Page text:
I never met Lee Grissom, but I did meet his brother Marv…and you did not want to mess around with that ol’ coot.
A 1950 bar fight led to the indictment of former major league pitcher Lee Grissom on charges of manslaughter.
On July 30 at a tavern called The Mint in Los Molinos in Tehama County, Calif., Grissom, who had pitched for the Reds (1934-39), Yankees (1940), Dodgers (1940-41) and Phillies (1941), was drinking with his brother Claude when 27-year-old local truck driver Warren Shermmer entered.
The bartender on duty refused to serve Schermmer because he appeared intoxicated. According to testimony at a prelimnary hearing, Schermmer then offered to buy a round of drinks for the half dozen other patrons. He greeted Grissom, “Hello, Lee, come on I will buy you a drink,” to which Grissom replied, “I know damn well and good you will; I will take it,” slapping the bar as he spoke. The bartender turned to get Grissom a drink and as he stood with his back to the two men he heard a sound which he described as that of a blow being struck, though he did not see the blow. He turned and observed that Shermmer was down on the floor on his back; Grissom was trying to get him up, saying “Get up, God damn you, and I will kick your ribs out.”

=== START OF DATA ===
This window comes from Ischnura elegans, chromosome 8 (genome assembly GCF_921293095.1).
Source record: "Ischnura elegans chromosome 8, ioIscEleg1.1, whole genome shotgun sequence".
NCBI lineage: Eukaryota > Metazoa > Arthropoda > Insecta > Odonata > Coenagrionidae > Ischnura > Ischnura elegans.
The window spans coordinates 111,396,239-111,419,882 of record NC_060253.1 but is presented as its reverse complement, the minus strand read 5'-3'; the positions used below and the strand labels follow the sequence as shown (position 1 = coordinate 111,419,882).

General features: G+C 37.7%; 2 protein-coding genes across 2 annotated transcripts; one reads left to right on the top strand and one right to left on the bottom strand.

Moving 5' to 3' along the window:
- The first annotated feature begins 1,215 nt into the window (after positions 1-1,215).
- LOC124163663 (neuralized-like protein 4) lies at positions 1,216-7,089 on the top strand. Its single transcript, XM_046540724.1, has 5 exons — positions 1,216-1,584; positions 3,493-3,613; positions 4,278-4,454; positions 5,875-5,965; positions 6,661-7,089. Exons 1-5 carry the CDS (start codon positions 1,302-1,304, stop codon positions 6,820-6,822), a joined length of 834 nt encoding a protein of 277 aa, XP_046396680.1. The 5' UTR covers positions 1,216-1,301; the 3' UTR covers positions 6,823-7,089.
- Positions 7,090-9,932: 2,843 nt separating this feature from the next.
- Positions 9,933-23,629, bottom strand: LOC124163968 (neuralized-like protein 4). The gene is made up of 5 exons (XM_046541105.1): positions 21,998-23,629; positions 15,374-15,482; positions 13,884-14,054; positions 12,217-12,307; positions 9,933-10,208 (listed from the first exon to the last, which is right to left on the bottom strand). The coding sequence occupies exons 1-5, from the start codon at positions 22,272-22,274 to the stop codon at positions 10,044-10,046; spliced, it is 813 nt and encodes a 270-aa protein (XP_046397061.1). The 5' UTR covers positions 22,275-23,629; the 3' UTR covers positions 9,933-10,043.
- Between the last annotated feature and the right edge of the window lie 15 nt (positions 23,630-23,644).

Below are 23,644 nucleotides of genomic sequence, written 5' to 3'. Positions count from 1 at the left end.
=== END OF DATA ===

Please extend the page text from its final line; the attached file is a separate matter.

The bartender succeeded in getting Grissom down to the other end of the bar. Grissom then told the bartender to come outside “and he would give me [the bartender] some of it.”
According to the report by Sheriff James N. Froome, Shermmer was struck in the face, fell to the floor and died ten minutes later. The coroner’s autopsy revealed that the death was caused by a cerebral hemorrhage, caused by a blow.
Posted: April 05, 2013 at 07:30 AM | 3 comment(s)
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